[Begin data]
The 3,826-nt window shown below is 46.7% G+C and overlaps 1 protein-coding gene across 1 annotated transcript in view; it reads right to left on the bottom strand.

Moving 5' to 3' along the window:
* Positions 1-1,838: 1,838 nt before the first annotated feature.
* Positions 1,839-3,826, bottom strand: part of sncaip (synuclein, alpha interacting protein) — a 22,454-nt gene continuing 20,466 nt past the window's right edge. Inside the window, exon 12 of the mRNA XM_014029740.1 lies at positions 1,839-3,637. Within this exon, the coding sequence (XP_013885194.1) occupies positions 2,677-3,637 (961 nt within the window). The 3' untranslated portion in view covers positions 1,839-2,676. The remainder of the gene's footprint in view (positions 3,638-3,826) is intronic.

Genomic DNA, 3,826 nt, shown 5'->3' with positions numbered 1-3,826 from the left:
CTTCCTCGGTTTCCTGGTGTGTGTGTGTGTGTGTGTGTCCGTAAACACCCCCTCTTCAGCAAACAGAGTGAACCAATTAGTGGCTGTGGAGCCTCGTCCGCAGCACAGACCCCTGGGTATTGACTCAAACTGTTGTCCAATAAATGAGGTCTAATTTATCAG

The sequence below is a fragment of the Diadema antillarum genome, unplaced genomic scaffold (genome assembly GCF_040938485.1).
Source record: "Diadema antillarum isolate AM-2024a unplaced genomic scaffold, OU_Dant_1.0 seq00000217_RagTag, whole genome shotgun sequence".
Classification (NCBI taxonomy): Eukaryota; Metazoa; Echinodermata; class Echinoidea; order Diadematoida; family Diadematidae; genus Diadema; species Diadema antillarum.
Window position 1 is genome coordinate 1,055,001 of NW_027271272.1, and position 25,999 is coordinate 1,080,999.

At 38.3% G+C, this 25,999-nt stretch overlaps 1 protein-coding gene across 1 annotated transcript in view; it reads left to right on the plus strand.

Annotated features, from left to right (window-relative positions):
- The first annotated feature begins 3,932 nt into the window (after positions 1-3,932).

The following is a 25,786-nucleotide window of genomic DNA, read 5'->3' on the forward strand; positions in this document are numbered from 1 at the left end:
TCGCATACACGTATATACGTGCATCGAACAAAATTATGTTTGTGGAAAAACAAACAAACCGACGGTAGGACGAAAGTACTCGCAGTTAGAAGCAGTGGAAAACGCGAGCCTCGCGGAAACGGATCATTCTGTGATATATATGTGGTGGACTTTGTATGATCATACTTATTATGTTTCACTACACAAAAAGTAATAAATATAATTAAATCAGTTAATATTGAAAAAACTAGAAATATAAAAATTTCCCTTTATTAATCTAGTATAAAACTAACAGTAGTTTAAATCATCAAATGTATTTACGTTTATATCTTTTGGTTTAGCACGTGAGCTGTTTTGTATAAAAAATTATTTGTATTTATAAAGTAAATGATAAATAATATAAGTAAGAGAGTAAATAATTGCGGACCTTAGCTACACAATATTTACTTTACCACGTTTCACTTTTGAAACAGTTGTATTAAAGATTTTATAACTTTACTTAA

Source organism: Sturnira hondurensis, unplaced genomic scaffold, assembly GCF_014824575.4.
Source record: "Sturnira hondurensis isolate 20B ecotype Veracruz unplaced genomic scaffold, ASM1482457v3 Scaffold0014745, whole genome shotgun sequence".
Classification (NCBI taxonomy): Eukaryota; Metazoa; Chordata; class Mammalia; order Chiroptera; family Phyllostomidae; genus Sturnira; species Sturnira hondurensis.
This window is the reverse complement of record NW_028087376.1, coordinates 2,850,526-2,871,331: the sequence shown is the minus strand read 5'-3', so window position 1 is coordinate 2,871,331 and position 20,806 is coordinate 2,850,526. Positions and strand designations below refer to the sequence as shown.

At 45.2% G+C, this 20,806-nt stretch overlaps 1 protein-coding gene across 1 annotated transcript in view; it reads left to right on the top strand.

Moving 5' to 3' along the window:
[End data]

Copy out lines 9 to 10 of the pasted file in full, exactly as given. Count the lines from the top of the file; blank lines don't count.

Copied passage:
Classification (NCBI taxonomy): Eukaryota; Metazoa; Echinodermata; class Echinoidea; order Diadematoida; family Diadematidae; genus Diadema; species Diadema antillarum.
Window position 1 is genome coordinate 1,055,001 of NW_027271272.1, and position 25,999 is coordinate 1,080,999.